A proposal to help shield doctors from unjust malpractice lawsuits
Q: I am working on an Intel project for the Quality of Life Competition. My proposal is to help shield doctors from unjust lawsuits. I would like to achieve this by proposing to have a pre-hearing before the actual court case. This involves having 6 doctors acting as judges, who will decide if the accused doctor is at fault. If it was the doctor's fault, the case will go to regular court. The 6 judges will be paid about half of what they make on average in a regular workday. The City's budget can support this financially. However, I need approval from a doctor to see if it is a good idea.
Thank you so much,
Answer by Kevin Pezzi, MD: I like your idea, Natalie. Some states have enacted a superficially similar concept to prescreen lawsuits for medical merit (or lack thereof), but the ones I know of only require that a single physician certify that the allegations are medically meritorious. However, when that doctor is paid by the plaintiff's attorney, his objectivity goes out the window. No one needs a crystal ball to predict what his proclamation will be: Yup, it's malpractice, so let's sue!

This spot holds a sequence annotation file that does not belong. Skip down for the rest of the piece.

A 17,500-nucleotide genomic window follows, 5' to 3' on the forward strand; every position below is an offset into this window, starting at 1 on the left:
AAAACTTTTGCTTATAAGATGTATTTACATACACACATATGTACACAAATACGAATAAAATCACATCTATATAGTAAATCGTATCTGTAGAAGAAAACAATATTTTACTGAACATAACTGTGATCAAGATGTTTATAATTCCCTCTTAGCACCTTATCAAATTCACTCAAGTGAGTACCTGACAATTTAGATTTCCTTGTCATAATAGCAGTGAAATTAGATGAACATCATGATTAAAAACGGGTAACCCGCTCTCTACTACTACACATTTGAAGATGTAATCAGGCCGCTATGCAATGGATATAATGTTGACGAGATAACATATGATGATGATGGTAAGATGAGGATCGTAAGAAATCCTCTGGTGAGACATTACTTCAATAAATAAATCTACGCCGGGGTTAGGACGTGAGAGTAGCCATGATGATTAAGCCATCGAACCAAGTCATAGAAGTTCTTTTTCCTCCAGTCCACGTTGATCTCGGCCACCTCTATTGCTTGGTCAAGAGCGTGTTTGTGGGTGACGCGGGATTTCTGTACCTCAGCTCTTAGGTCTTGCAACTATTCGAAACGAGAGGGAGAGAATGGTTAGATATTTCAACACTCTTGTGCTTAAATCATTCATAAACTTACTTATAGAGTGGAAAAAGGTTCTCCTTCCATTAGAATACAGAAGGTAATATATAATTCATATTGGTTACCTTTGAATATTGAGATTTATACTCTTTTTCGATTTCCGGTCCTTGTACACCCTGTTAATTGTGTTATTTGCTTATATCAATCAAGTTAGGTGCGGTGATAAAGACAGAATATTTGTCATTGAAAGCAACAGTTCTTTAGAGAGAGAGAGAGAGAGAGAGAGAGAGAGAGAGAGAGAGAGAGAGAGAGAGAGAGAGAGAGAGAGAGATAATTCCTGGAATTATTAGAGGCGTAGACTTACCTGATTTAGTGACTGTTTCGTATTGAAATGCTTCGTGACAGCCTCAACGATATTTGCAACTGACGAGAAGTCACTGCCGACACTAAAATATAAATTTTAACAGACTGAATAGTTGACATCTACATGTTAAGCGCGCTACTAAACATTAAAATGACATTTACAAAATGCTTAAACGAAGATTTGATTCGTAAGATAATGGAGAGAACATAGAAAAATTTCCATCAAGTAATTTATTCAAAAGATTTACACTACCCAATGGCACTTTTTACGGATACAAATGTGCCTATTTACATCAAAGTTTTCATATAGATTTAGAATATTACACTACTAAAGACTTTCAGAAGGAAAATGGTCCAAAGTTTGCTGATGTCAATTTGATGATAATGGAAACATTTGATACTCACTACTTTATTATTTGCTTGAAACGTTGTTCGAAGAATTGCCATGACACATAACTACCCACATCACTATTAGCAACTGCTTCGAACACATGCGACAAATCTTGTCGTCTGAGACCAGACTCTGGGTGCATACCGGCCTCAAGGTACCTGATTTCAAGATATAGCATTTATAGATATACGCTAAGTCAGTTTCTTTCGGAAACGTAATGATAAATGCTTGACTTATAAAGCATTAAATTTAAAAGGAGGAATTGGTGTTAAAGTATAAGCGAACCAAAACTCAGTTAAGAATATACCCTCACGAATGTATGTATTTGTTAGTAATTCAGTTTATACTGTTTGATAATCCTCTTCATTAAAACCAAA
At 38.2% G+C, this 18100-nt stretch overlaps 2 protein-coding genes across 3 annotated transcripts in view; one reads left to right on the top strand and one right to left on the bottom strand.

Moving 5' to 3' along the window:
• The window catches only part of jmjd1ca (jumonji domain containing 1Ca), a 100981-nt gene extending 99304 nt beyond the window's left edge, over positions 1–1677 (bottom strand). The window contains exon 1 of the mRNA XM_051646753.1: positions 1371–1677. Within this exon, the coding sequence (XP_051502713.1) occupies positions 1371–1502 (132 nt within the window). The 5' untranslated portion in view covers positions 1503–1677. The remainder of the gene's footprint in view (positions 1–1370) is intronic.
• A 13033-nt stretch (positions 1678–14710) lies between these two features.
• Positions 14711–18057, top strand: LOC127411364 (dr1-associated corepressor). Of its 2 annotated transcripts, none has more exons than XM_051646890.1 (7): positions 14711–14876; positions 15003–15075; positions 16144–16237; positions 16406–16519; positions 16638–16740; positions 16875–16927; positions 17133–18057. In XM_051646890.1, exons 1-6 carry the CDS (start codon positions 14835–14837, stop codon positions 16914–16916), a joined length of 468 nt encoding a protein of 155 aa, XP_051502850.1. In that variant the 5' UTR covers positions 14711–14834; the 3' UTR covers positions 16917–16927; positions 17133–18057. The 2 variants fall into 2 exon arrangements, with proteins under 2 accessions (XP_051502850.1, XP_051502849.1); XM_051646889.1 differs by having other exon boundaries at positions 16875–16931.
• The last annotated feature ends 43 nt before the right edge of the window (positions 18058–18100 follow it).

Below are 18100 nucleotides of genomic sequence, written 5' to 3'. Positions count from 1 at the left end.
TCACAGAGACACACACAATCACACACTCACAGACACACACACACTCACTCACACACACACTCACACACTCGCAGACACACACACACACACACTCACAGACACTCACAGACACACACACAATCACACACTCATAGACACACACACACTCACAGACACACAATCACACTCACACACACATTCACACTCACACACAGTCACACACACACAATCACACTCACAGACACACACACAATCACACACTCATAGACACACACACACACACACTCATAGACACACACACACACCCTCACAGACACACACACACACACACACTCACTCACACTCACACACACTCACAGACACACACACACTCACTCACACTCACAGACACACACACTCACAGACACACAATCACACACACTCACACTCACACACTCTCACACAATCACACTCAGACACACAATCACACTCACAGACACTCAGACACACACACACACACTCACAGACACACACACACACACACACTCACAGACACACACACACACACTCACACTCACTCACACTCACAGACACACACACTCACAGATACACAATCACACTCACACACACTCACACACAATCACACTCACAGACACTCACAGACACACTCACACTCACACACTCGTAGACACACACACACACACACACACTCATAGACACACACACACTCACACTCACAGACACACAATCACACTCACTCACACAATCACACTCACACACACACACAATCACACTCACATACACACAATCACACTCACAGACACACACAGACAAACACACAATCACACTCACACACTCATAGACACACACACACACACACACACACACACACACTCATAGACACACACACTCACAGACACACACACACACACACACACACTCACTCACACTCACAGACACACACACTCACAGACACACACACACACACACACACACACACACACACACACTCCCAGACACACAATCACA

I have another idea for prescreening lawsuits. In a nutshell, here it is: Medical charts are reviewed by a physician panel, of the same specialty as the practitioner in a case in which malpractice is being alleged. So far, this is no different from your proposal. In my panel, however, the doctors review many cases, the majority of which have normal, uneventful outcomes—just as in real life. For a case to proceed, the panel must identify the care rendered as being below the accepted standard of practice. If the panel could not differentiate the ones with alleged malpractice from the others, it is a good indication that those cases lack merit (as most malpractice cases do, according to the Harvard study).
At first glance, it may seem that the inclusion of many normal (i.e., ones without pending malpractice litigation) would burden the panel by increasing its workload. However, this is not necessarily true. Currently, selected (random) charts are reviewed by Quality Assurance Committees (QAC) that screen them for medical errors. Thus, the overall number of charts reviewed would not increase appreciably. Instead, the responsibility for their review might be transferred to a QAC, which already reviews countless charts. Sprinkle in a few with alleged malpractice and see if they are flagged by the QAC as being below the standard of practice.
My proposal would eliminate the injustice of having charts nitpicked by Monday-morning quarterbacks with 20/20 hindsight, especially when those reviewers have a financial stake in finding something the doctor did wrong. Some of those reviewers are so desperate to suggest something the doctor should have done that they find dirt where there is none and propose things that could kill patients. This occurred in a case that I was involved with (read about it here) in which the reviewing doc—and the lawyer employing him—either had the IQ of a turnip or the morals of Adolf Hitler.